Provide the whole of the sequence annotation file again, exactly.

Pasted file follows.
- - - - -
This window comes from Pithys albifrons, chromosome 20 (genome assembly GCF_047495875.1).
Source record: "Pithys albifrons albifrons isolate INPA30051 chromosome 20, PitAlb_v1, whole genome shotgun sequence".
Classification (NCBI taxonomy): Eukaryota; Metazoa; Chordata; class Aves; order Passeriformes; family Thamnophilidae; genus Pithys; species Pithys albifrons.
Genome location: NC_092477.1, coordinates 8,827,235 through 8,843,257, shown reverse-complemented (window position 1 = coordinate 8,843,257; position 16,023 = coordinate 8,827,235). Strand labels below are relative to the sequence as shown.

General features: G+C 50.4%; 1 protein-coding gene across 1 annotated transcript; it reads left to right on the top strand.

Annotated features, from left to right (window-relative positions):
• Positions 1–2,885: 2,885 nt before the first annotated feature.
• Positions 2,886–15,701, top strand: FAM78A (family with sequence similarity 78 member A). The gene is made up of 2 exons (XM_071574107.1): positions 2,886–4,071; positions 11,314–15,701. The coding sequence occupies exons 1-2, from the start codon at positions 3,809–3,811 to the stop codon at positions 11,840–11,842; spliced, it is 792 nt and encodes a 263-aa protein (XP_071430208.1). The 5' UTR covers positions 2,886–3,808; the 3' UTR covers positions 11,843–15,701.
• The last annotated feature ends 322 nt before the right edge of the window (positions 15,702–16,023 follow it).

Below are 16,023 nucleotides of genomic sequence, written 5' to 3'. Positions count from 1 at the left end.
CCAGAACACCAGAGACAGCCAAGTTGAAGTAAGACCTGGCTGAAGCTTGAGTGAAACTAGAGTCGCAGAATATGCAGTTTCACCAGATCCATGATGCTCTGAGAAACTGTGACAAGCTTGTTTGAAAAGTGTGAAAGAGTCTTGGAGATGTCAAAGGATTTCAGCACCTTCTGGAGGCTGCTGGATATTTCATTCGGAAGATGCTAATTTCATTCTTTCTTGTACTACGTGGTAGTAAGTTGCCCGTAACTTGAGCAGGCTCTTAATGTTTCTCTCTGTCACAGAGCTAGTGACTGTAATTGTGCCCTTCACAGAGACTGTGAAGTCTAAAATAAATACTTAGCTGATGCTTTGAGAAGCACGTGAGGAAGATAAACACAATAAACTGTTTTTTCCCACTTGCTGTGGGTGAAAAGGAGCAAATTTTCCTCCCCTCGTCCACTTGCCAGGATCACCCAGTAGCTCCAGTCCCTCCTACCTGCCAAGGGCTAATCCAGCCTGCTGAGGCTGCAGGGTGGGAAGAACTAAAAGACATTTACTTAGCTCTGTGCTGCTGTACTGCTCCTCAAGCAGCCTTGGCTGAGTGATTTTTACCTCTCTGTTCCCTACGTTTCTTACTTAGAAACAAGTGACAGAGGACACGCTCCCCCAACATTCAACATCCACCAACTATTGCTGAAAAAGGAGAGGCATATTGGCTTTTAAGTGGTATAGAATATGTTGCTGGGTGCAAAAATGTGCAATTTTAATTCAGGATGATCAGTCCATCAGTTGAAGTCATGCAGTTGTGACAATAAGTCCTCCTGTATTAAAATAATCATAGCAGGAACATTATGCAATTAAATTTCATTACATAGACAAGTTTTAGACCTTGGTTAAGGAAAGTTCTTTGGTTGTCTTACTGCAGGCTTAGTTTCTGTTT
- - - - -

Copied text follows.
This window comes from Pithys albifrons, chromosome 20 (genome assembly GCF_047495875.1).
Source record: "Pithys albifrons albifrons isolate INPA30051 chromosome 20, PitAlb_v1, whole genome shotgun sequence".
Classification (NCBI taxonomy): Eukaryota; Metazoa; Chordata; class Aves; order Passeriformes; family Thamnophilidae; genus Pithys; species Pithys albifrons.
Genome location: NC_092477.1, coordinates 8,827,235 through 8,843,257, shown reverse-complemented (window position 1 = coordinate 8,843,257; position 16,023 = coordinate 8,827,235). Strand labels below are relative to the sequence as shown.

General features: G+C 50.4%; 1 protein-coding gene across 1 annotated transcript; it reads left to right on the top strand.

Annotated features, from left to right (window-relative positions):
• Positions 1–2,885: 2,885 nt before the first annotated feature.
• Positions 2,886–15,701, top strand: FAM78A (family with sequence similarity 78 member A). The gene is made up of 2 exons (XM_071574107.1): positions 2,886–4,071; positions 11,314–15,701. The coding sequence occupies exons 1-2, from the start codon at positions 3,809–3,811 to the stop codon at positions 11,840–11,842; spliced, it is 792 nt and encodes a 263-aa protein (XP_071430208.1). The 5' UTR covers positions 2,886–3,808; the 3' UTR covers positions 11,843–15,701.
• The last annotated feature ends 322 nt before the right edge of the window (positions 15,702–16,023 follow it).

Below are 16,023 nucleotides of genomic sequence, written 5' to 3'. Positions count from 1 at the left end.
CCAGAACACCAGAGACAGCCAAGTTGAAGTAAGACCTGGCTGAAGCTTGAGTGAAACTAGAGTCGCAGAATATGCAGTTTCACCAGATCCATGATGCTCTGAGAAACTGTGACAAGCTTGTTTGAAAAGTGTGAAAGAGTCTTGGAGATGTCAAAGGATTTCAGCACCTTCTGGAGGCTGCTGGATATTTCATTCGGAAGATGCTAATTTCATTCTTTCTTGTACTACGTGGTAGTAAGTTGCCCGTAACTTGAGCAGGCTCTTAATGTTTCTCTCTGTCACAGAGCTAGTGACTGTAATTGTGCCCTTCACAGAGACTGTGAAGTCTAAAATAAATACTTAGCTGATGCTTTGAGAAGCACGTGAGGAAGATAAACACAATAAACTGTTTTTTCCCACTTGCTGTGGGTGAAAAGGAGCAAATTTTCCTCCCCTCGTCCACTTGCCAGGATCACCCAGTAGCTCCAGTCCCTCCTACCTGCCAAGGGCTAATCCAGCCTGCTGAGGCTGCAGGGTGGGAAGAACTAAAAGACATTTACTTAGCTCTGTGCTGCTGTACTGCTCCTCAAGCAGCCTTGGCTGAGTGATTTTTACCTCTCTGTTCCCTACGTTTCTTACTTAGAAACAAGTGACAGAGGACACGCTCCCCCAACATTCAACATCCACCAACTATTGCTGAAAAAGGAGAGGCATATTGGCTTTTAAGTGGTATAGAATATGTTGCTGGGTGCAAAAATGTGCAATTTTAATTCAGGATGATCAGTCCATCAGTTGAAGTCATGCAGTTGTGACAATAAGTCCTCCTGTATTAAAATAATCATAGCAGGAACATTATGCAATTAAATTTCATTACATAGACAAGTTTTAGACCTTGGTTAAGGAAAGTTCTTTGGTTGTCTTACTGCAGGCTTAGTTTCTGTTT